Coronavirus and breastfeeding: The correct welfare approach
Coronavirus and breastfeeding: Lactating mothers improbable of transferring the virus to infants with the correct welfare approach.
According to a printed survey in ‘The Lancet Child & Adolescent Health’ with the application of correct welfare measures, Covid19 positive mothers cannot infect their infants. Clinicians are yet to report any case or cases mother to child viral infection amongst the 120 infants birthed by 116 Covid19 positive mothers even though mothers wet-nursed their infants and also shared the same room. However, safety measures were put in place; infants' cots were covered and kept 6 feet away from their mothers excluding the time for breastfeeding; at this time, mothers were demanded to put on nose masks, accompanied by correct breast and hand washing methods.
The Presbyterian children's hospital disclosed research that studied mothers and their infants at 3 New York City hospitals from 22nd March to 17th May. All the infants contained in the research were screened for the Coronavirus using a nostril swab twenty-four hours from birth. After which supplementary evaluation was also done. Out of the 120, 82 finished the supplementary evaluation within five days to one week after birth; out of which 68 infants shared a room with their mothers, and 64 of them were still breastfed. At five days to one week, 79 infants were screened again and 72 were screened fourteen days after birth.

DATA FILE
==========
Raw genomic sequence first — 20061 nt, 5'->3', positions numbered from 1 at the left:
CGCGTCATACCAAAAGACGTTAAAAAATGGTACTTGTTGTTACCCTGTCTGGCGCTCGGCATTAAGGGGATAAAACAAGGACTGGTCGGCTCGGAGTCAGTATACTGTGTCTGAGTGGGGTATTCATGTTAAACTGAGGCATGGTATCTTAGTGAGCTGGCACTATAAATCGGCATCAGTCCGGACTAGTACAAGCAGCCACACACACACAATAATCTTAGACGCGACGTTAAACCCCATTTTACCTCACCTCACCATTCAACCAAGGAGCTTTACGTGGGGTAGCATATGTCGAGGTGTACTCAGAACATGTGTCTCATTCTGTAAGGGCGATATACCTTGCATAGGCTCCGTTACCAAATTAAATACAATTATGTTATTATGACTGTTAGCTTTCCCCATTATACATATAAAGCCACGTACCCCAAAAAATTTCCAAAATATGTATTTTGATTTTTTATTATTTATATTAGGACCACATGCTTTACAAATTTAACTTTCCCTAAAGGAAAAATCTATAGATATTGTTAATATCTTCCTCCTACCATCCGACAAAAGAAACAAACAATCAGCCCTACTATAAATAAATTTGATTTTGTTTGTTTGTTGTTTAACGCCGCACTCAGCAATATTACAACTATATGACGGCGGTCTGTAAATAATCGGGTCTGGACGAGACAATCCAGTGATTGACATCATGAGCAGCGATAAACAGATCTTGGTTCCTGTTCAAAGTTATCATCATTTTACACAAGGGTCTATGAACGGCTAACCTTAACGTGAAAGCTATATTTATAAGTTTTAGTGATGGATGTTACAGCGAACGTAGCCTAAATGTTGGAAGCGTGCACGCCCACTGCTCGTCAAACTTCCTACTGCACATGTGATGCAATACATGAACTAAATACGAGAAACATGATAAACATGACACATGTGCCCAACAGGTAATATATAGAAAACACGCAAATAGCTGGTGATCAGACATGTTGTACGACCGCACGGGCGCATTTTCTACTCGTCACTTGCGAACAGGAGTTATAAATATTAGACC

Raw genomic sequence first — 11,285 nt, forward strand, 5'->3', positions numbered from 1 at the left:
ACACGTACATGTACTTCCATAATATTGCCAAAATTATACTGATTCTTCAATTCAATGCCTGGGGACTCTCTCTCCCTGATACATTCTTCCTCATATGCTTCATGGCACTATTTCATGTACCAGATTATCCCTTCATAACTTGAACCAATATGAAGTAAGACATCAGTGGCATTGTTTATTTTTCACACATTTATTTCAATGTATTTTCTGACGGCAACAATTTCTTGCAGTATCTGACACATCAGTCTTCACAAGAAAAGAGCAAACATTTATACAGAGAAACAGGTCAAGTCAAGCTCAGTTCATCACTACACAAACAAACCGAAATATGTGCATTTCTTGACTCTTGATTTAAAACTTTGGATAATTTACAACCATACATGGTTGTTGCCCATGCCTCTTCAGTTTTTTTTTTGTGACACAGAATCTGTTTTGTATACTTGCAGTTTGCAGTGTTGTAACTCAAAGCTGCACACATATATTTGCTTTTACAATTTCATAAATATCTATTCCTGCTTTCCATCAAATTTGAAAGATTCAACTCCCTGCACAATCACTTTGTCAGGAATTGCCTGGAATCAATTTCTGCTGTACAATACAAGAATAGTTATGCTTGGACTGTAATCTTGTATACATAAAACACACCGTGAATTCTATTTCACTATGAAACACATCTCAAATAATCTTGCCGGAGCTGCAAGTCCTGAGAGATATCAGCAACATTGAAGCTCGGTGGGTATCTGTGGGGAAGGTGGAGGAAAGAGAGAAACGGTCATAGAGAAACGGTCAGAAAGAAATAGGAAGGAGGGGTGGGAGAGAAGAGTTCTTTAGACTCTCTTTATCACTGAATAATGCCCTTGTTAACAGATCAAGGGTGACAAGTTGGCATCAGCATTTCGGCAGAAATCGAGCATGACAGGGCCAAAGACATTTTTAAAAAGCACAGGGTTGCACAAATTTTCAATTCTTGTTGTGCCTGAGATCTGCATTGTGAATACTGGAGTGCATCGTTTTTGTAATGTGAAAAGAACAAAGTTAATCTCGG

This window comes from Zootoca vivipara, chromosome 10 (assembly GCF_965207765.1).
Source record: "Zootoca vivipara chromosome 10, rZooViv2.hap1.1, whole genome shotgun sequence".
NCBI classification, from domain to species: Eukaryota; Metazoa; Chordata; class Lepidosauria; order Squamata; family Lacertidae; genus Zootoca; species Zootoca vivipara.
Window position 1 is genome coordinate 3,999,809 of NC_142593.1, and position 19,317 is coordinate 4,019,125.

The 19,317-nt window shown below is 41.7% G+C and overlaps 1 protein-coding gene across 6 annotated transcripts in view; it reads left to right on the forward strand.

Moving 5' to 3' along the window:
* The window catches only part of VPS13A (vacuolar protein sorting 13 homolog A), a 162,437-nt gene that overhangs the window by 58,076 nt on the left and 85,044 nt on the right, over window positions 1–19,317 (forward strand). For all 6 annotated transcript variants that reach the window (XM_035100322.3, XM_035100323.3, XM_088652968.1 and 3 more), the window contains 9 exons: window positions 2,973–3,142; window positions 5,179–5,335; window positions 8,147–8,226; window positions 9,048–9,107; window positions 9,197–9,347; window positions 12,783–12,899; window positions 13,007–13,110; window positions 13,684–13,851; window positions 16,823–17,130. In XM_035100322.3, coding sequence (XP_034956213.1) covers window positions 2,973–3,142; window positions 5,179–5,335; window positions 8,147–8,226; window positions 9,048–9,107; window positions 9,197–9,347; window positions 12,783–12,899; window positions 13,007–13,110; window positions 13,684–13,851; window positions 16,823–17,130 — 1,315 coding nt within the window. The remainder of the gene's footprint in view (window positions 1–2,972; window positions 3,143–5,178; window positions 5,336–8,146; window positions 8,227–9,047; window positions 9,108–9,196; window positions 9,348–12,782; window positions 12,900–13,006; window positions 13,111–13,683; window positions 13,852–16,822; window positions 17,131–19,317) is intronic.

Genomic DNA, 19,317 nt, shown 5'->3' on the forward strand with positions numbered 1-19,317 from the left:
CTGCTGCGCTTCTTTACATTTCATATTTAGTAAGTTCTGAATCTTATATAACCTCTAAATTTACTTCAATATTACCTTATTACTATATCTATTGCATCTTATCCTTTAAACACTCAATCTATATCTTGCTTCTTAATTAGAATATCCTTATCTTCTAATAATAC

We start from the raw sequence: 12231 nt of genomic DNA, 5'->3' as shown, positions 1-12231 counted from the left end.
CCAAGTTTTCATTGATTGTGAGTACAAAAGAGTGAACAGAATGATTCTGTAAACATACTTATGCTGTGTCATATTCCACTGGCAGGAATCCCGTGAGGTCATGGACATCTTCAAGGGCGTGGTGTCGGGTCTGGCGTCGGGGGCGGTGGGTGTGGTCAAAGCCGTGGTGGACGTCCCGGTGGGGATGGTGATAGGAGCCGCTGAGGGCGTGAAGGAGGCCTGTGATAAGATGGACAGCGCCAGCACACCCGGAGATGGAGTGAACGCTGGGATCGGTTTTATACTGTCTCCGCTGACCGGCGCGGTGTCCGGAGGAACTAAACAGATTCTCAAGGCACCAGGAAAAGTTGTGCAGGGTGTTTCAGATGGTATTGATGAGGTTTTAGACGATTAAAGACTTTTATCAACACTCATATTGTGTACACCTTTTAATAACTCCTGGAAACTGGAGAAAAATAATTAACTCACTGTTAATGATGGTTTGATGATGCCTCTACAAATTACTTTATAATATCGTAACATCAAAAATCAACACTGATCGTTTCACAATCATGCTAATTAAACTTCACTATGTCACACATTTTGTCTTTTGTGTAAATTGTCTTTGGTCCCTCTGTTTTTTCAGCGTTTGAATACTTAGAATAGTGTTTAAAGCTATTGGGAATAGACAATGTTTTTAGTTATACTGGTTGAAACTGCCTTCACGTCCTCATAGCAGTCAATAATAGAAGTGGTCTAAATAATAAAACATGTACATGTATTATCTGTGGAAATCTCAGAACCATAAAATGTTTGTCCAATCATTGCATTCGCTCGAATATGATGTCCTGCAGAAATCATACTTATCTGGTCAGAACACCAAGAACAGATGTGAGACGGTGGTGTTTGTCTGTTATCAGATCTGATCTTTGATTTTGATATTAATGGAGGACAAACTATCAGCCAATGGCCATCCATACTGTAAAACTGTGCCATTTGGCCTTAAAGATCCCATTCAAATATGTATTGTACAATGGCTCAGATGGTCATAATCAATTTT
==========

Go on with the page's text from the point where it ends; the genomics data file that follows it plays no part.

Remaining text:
The team at Weill Cornell Medicine-New York Presbyterian children's hospital disclosed that not one of all the screenings came out positive, and neither did any of the infants manifest any signs of Covid-19.
Nevertheless, the clinicians observed that urine, blood, and fecal screening for Covid-19 were yet to be authorized at the time of the research. Meaning that peradventure the infant was infected from the womb, its detection might not be possible through a nostril swab screening. The declaration of mothers about their breast and hand hygiene along with the use of the nose mask was also relied upon by the clinicians.
Furthermore, about one-third of the families never came back for continuance; the trepidation of accidental contact with the virus in between the home and the hospital might have been the cause of non-continuance according to the clinicians. The clinicians observed that further research is compulsory before conclusive submissions can be arrived at.
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